Simon Heffer: Macron has to give Muslims a better future
An apology from Macron on French behaviour in Algeria makes no sense, says The Connexion and Telegraph columnist Simon Heffer
It might seem a typical piece of political hypocrisy, or perhaps simple confusion, that President Macron regards the French colonisation of Algeria, which began in 1830 and ended in chaos in 1962, as a crime against humanity – and yet he is determined not to apologise for it.
In fact, the two positions are entirely justifiable. French behaviour in Algeria was marked by savagery throughout the 132 years it was a colony; and yet apologising for that, even for war crimes perpetrated within living memory in the Algerian War of 1954-62, is illogical.
The President can and should express regret for the atrocities earlier generations of French carried out but an apology makes no sense.
He did not perpetrate the atrocities, and nor did anyone acting on his orders: he has nothing to apologise for and, having dissociated himself from the crimes, has done all he possibly could to express his personal disgust.
If one has done nothing to apologise for, an apology becomes a stunt or the most cynical form of grandstanding.
So President Macron was right to avoid it.
It is reminiscent of the furore Tony Blair nearly excited when, as Prime Minister of the United Kingdom, he apologised for the slave trade.
The United Kingdom had taken an international lead in abolishing the trade almost 200 years earlier; and Mr Blair had never enslaved anyone or been party to any enslavement.
Even people who sympathised with his sentiment thought him ridiculous. With enough on his plate as it is, Mr Macron is sensible to avoid such obloquy.
Mr Blair confused regret with shame – shame is something one acquires through realising one has behaved badly.
'France does, however, continue to behave badly, in its failure to integrate its Muslim population, which is mostly of North African and considerably of Algerian descent'
It would not hurt many in France to recall how horrified the civilised world was by its use of torture and murder not in 19th century Algeria – though it used them readily then – but in the Algerian war, less than 60 years ago.
In the 1950s, France was accused of having a ‘Gestapo’ in Algeria and using methods the Nazis’ secret police would have recognised – beatings, waterboardings, mutilations, electrocutions and executions.
Nor did these things happen in Algeria alone, as if their occurrence there made them any better.
In October 1961, the chief of police in Paris, Maurice Papon, was party to the breaking up of a peaceful demonstration in the city in which between 100 and 200 Algerians were murdered by being thrown into the Seine and drowned; their bodies were being fished out for days afterwards.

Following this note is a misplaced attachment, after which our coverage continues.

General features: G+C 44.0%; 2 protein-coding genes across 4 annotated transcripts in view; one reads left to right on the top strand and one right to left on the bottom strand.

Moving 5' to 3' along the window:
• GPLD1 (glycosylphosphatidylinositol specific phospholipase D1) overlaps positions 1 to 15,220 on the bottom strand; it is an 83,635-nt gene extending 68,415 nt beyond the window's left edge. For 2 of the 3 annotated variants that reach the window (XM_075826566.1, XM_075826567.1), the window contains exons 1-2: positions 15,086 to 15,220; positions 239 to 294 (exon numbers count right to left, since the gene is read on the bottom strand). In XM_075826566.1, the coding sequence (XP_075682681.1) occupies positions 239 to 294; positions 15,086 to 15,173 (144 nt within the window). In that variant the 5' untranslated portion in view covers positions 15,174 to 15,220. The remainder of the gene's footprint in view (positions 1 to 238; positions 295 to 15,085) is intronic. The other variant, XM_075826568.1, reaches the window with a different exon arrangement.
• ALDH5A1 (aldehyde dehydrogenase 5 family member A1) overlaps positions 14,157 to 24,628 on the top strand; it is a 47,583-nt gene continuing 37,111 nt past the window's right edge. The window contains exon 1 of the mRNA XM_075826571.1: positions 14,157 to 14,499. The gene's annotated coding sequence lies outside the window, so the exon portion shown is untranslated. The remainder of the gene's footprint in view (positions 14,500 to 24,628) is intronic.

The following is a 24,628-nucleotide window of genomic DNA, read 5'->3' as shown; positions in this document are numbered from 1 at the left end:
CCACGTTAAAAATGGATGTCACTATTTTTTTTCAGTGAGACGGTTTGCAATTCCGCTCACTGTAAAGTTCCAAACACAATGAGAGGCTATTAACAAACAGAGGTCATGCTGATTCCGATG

This was the modern, exciting Paris of Un bout de souffle, witnessing behaviour that would have been shocking even in the Middle Ages.
It was, one hopes, the last throes of a brutal culture that France is well rid of and that ought to embarrass those still alive who condoned it (Papon, it later transpired, had been an SS collaborator, and had assisted in the deportation of 1,690 Jews).
However, when the war ended in 1962 other problems were beginning that France must also have on its conscience.
One was the treatment of the Harki, Algerians who fought for France and were regarded as traitors once the war ended.
Having learned some lessons in savagery from their former colonial masters, the Algerians simply slaughtered many of the Harkis; France made few, if any, arrangements for their long-term welfare, even though 90,000 of them managed to get to France – where they were far from welcomed.
A quarter of a century ago, Jacques Chirac did seek to make some reparations to the Harkis and their families who were still in France (a very different and more pressing matter than a man not even alive at the time dealing with a longer history), but much unhappiness remains between that community and the French authorities.
France also failed to gauge correctly the number of Pieds-Noirs – Algerians of European or Jewish descent – who wished to flee there at the end of the war.
De Gaulle’s government expected that perhaps a quarter of a million of them might seek refuge in France: in fact 900,000 came, and many slept in tents or on the streets for weeks or months after they arrived.
Around 100,000 stayed, but most had been driven out by Algerian hostility by the 1970s.
'The greatest failure of the de Gaulle administration in that respect was to fail to imagine why on earth they would want to stay in a country that had made it clear how hostile it was to them, and where else they would go, if not to France'
But the most painful legacy of France’s colonial excursions in North Africa was the use of the formerly colonised as cheap labour in the last phase of the trente glorieuses in the late 1960s and early 1970s.
Originally it was just men who came, and they were housed in jerry-built workers’ barracks on the outskirts of the cities where they were needed.
These barracks were rudimentarily expanded when the men’s families were allowed to join them in the late 1970s. Beyond that, no serious attempt to integrate them into French society was made.
The result is alienation, radicalisation and sporadic civil unrest that makes so much of the banlieue a no-go area: these are the problems Mr Macron’s administration has yet properly to address.
Next year, commemorations are planned to mark the 60th anniversary of the end of the Algerian war.
The best form they could take would be to offer a new deal to France’s Muslims, not to patronise them or give them special favours, but simply to ensure they have the opportunities accorded to every other French man, woman or child.
Then, beyond doubt, no apologies would be necessary.